Germany's Geopolitical Maturation

Public Opinion and Security Policy in 1994

by Ronald D. Asmus

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Public opinion polls come and go, yet every now and then one captures a society in transition. A recent poll conducted for RAND and the Friedrich-Naumann Foundation by Infratest Burke Berlin in late 1994, the most recent in a series initiated in 1990 under the rubric of "German Strategy and Public Opinion After the Wall," highlights just how far German public opinion has shifted since the end of the Cold War (as well as where it has not) on a range of foreign and security policy issues central to Germany's future role in Europe and the Atlantic Alliance. Germany's strategic orientation remains unequivocally pro-Western. Public support for NATO is increasing. Germans support a strong European Union (EU), not as an alternative to the Atlantic Alliance but as a stepping stone to a new, more balanced partnership between the United States and Europe. At the same time, Germans are realizing that they face a new and broad spectrum of possible threats and security challenges in and around Europe. Germans have also made the conceptual leap, at least in principle, to a new security role beyond national defense. But whereas Germans support more engagement in principle, they seem to shy away when specific scenarios are involved. Many of the building blocks for a new consensus on security policy may already be in place. This new consensus, however, has not yet come together — perhaps in part because of the lack of leadership and consensus in the political class.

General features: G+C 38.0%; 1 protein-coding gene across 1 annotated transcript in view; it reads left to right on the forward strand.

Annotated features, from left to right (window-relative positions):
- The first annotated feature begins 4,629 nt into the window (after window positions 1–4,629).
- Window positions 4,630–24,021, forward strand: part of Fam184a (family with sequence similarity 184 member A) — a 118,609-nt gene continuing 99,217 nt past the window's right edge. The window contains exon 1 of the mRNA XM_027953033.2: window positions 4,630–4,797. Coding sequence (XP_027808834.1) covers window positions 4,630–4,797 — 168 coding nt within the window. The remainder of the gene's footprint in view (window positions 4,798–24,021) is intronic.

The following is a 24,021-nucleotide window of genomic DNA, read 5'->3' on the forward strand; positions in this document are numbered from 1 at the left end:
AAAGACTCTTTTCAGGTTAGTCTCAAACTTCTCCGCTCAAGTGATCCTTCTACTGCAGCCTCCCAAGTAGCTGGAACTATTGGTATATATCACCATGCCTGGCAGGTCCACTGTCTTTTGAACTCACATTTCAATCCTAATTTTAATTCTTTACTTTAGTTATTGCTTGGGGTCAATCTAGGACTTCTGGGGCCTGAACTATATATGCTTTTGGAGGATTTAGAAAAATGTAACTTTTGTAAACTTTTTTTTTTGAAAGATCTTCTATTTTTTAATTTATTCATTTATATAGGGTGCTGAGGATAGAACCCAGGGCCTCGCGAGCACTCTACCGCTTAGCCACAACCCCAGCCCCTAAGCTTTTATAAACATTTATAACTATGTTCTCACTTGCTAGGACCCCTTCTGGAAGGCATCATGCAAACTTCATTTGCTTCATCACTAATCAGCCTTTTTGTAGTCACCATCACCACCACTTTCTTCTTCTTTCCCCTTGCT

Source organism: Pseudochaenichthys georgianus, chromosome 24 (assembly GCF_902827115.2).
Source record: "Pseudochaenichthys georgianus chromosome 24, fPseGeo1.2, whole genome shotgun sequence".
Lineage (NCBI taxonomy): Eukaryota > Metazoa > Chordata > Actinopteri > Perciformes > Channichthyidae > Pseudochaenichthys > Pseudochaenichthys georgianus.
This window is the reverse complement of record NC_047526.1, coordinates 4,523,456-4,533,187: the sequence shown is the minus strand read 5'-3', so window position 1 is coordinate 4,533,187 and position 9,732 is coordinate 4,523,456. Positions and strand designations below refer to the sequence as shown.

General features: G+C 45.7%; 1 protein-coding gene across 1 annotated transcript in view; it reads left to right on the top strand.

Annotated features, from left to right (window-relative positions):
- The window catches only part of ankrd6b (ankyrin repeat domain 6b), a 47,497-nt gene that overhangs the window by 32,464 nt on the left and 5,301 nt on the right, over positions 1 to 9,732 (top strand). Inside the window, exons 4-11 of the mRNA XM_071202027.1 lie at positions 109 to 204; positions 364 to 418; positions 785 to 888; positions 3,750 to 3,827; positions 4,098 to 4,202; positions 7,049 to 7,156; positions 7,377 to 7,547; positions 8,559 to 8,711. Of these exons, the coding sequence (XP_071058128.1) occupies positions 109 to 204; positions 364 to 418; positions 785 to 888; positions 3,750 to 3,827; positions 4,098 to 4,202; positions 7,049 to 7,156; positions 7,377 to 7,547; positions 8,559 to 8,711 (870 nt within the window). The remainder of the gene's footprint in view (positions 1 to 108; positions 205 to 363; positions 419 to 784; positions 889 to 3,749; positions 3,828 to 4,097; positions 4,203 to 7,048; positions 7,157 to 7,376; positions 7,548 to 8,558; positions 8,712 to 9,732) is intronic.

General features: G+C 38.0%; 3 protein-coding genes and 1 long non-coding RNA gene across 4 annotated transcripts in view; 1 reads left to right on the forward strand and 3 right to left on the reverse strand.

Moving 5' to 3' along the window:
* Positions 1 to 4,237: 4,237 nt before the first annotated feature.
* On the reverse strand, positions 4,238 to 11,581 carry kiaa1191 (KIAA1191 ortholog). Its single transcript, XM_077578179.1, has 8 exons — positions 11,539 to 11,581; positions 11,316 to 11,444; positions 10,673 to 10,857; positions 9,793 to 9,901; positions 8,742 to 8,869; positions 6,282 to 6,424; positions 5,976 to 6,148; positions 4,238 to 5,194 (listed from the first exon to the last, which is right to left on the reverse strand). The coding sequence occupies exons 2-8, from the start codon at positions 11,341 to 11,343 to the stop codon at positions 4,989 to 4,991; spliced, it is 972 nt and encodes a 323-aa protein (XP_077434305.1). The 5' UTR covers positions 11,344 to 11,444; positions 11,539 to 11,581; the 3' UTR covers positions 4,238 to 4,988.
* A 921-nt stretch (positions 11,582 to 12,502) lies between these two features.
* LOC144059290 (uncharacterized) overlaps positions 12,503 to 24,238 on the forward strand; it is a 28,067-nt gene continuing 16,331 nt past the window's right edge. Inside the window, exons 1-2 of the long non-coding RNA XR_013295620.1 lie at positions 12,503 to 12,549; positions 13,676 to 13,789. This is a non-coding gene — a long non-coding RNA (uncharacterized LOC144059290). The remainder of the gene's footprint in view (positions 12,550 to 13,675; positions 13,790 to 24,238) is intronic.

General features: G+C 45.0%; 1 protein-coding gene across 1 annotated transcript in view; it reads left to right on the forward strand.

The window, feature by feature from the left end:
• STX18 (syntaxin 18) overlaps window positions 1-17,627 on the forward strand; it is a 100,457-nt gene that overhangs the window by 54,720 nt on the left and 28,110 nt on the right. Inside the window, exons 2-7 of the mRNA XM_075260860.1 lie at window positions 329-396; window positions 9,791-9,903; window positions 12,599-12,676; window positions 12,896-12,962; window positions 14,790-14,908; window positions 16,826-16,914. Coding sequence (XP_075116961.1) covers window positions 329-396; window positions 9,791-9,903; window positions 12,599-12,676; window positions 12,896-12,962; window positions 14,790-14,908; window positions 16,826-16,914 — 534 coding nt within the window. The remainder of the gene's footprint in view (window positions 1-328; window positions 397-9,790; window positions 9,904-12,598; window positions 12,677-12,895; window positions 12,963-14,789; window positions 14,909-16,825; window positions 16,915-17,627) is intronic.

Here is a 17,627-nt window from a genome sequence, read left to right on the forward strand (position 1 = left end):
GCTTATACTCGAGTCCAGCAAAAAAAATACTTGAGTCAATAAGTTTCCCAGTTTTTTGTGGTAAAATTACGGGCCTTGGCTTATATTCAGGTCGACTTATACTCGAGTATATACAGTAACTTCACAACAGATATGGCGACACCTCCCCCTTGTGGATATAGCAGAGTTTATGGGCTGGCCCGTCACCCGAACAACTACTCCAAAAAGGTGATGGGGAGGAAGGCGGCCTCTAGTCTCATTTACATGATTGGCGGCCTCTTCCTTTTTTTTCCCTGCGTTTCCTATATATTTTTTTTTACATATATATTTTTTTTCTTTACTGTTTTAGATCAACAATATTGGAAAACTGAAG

Table of Contents

  • Chapter One

    Introduction

  • Chapter Two

    Germany's Geopolitical Maturation

  • Chapter Three

    The U.S. and NATO

  • Chapter Four

    Germany in the European Union

  • Chapter Five

    Germany's World Role

  • Chapter Six

    Conclusion

Research conducted by

Research was supported by the Friedrich Naumann Foundation. RAND also contributed its own funds as well as concept-formulation and research-support monies from the International Policy department and three federally funded research and development centers: Project AIR FORCE, sponsored by the U.S. Air Force; the Arroyo Center, sponsored by the U.S. Army; and the National Defense Research Institute (NDRI), sponsored by the Office of the Secretary of Defense, the Joint Staff, and the defense agencies. This research was performed in the International Security and Defense Policy Center within NDRI.

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